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Auctioneer Roy Burdick sells a green Huffy held by Kathy Arabia at Saturday's police bike auction. The bike went for $7.
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Bikes lined up in the Armory basement.
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Bikes in various condition that didn't find buyers were later sold off as a lot.
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This reporter scored a like-new 18-speed for $2.

North Adams Police Bike Auction Raises Funds for Events

By Tammy DanielsiBerkshires Staff
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NORTH ADAMS, Mass. — The Police Department oversaw what could only be described as a "steal" on Saturday morning. 
The department auctioned off nearly 100 items, mostly bicycles, at the Armory for prices that rarely bumped past $5. 
Auctioneer Roy Burdick of the town of Florida swiftly pushed through a listing of adult and children's bicycles that included Rands, Huffys and Schwinns. A practically new Diamondback worth hundreds went for around $50 but most went for a couple bucks. 
A number of other items like scooters, kayaks, jewelry and small appliances were also sold off. 
The department's Mary Ann King said the inventory came from lost and found and evidence. Most had been in police custody for a couple years. The last auction had been in April 2015.
"Some of these bikes are new," she said. "I don't understand why people don't come looking for their bikes."
A few dozen people gathered at the back of the Armory for the auction, which lasted about an hour. A couple dozen bikes failed to find owners and were being sold off as a lot. King bought up a few for $1 apiece to give to the bike group headed by Amanda Chilson so they could be refurbished and donated to children.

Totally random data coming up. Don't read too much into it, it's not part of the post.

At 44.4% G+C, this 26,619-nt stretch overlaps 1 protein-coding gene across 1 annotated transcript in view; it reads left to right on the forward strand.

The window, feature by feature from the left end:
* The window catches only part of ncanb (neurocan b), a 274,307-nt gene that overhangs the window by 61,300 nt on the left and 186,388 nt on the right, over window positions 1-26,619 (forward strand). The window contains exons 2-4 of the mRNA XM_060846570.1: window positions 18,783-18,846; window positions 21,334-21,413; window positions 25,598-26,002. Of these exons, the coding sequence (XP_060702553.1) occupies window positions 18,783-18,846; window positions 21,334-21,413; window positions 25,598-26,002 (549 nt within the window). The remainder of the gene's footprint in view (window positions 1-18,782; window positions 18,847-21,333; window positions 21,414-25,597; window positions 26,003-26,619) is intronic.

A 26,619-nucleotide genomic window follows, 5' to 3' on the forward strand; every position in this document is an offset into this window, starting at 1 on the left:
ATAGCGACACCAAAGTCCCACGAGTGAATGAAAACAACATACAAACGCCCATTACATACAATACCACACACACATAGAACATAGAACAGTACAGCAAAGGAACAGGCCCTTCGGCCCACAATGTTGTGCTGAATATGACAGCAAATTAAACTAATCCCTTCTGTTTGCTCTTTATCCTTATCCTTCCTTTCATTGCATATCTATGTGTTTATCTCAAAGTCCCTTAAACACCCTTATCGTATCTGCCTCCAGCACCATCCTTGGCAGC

The money raised from the auction goes to the city to be used by the Police Department for community events. 
"It helps us fund things like National Night Out," King said.

Tags: auction,   bicycle,   fundraiser,   NAPD,   

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Estate Plans Can Help You Answer Questions About the Future

Submitted by Edward Jones

The word "estate" conjures images of great wealth, which may be one of the reasons so many people don't develop estate plans. After all, they're not rich, so why make the effort? In reality, though, if you have a family, you can probably benefit from estate planning, whatever your asset level. And you may well find that a comprehensive estate plan can help you answer some questions you may find unsettling – or even worrisome.

Here are a few of these questions:

* What will happen to my children?
With luck, you (and your co-parent, if you have one) will be alive and well at least until your children reach the age of majority (either 18 or 21, depending on where you live). Nonetheless, you don't want to take any chances, so, as part of your estate plans, you may want to name a guardian to take care of your children if you are not around. You also might want to name a conservator – sometimes called a "guardian of the estate" – to manage any assets your minor children might inherit.

* Will there be a fight over my assets? Without a solid estate plan in place, your assets could be subject to the time-consuming, expensive – and very public – probate process. During probate, your relatives and creditors can gain access to your records, and possibly even challenge your will. But with proper planning, you can maintain your privacy. As one possible element of an estate plan, a living trust allows your property to avoid probate and pass quickly to the beneficiaries you have named.

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